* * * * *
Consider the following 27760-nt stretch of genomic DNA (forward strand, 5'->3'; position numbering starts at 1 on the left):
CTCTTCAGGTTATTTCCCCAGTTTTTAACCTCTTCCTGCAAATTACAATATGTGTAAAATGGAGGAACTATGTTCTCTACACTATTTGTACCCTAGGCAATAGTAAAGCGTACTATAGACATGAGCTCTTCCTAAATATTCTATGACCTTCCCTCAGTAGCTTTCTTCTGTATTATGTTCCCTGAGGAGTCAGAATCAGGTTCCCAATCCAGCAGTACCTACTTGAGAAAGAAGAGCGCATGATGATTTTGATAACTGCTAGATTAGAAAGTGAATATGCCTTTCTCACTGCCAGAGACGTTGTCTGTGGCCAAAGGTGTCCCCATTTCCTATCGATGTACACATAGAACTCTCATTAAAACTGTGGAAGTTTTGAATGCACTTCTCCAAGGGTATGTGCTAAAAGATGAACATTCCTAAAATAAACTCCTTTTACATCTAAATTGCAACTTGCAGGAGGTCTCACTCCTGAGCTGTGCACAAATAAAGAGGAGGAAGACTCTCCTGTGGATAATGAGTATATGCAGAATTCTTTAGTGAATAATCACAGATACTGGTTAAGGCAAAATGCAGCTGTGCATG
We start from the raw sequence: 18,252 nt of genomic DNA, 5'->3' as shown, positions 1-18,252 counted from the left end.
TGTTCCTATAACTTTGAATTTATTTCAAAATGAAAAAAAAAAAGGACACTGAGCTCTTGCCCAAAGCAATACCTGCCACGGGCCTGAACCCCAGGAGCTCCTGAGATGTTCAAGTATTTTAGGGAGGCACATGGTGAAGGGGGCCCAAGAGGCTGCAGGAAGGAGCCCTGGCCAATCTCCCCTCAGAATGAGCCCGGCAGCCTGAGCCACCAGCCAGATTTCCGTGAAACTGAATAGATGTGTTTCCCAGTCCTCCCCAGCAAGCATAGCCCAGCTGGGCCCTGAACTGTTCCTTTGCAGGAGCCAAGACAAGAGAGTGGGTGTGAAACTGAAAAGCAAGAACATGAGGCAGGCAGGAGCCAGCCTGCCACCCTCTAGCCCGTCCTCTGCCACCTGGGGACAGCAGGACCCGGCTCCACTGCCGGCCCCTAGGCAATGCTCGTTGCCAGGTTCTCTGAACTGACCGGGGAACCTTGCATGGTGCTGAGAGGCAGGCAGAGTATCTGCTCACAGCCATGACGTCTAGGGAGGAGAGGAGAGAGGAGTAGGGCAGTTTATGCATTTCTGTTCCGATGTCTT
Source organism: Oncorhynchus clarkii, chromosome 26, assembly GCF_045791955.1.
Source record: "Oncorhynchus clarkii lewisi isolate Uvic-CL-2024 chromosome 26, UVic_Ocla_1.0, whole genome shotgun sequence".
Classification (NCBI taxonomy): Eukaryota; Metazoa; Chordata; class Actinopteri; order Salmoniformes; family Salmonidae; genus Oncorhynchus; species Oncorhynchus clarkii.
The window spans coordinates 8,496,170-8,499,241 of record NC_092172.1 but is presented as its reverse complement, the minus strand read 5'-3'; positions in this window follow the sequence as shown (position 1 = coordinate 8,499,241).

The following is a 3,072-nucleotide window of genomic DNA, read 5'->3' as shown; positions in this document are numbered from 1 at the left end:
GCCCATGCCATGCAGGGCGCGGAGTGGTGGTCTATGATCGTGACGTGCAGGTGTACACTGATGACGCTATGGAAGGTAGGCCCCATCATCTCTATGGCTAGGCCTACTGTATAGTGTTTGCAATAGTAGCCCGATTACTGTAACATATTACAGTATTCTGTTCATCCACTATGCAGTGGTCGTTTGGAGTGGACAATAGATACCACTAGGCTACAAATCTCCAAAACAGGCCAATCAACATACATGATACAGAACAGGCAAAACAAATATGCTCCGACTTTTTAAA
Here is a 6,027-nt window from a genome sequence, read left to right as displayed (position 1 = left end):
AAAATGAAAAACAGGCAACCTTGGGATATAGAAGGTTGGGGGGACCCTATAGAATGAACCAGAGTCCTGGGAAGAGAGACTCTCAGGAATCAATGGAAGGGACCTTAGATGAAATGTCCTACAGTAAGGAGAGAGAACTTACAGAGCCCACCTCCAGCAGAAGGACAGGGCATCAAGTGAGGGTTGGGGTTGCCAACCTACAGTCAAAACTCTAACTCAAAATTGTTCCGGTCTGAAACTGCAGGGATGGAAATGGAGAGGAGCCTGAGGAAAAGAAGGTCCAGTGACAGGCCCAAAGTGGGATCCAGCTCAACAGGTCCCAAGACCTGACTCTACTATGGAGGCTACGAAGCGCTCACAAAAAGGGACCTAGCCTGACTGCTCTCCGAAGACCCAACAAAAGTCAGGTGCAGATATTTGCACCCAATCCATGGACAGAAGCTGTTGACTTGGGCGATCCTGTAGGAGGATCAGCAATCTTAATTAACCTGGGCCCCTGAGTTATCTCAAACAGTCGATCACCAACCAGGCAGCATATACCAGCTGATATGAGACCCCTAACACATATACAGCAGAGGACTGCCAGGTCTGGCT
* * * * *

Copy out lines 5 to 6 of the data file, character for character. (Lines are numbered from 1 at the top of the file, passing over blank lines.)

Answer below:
Source organism: Oncorhynchus clarkii, chromosome 26, assembly GCF_045791955.1.
Source record: "Oncorhynchus clarkii lewisi isolate Uvic-CL-2024 chromosome 26, UVic_Ocla_1.0, whole genome shotgun sequence".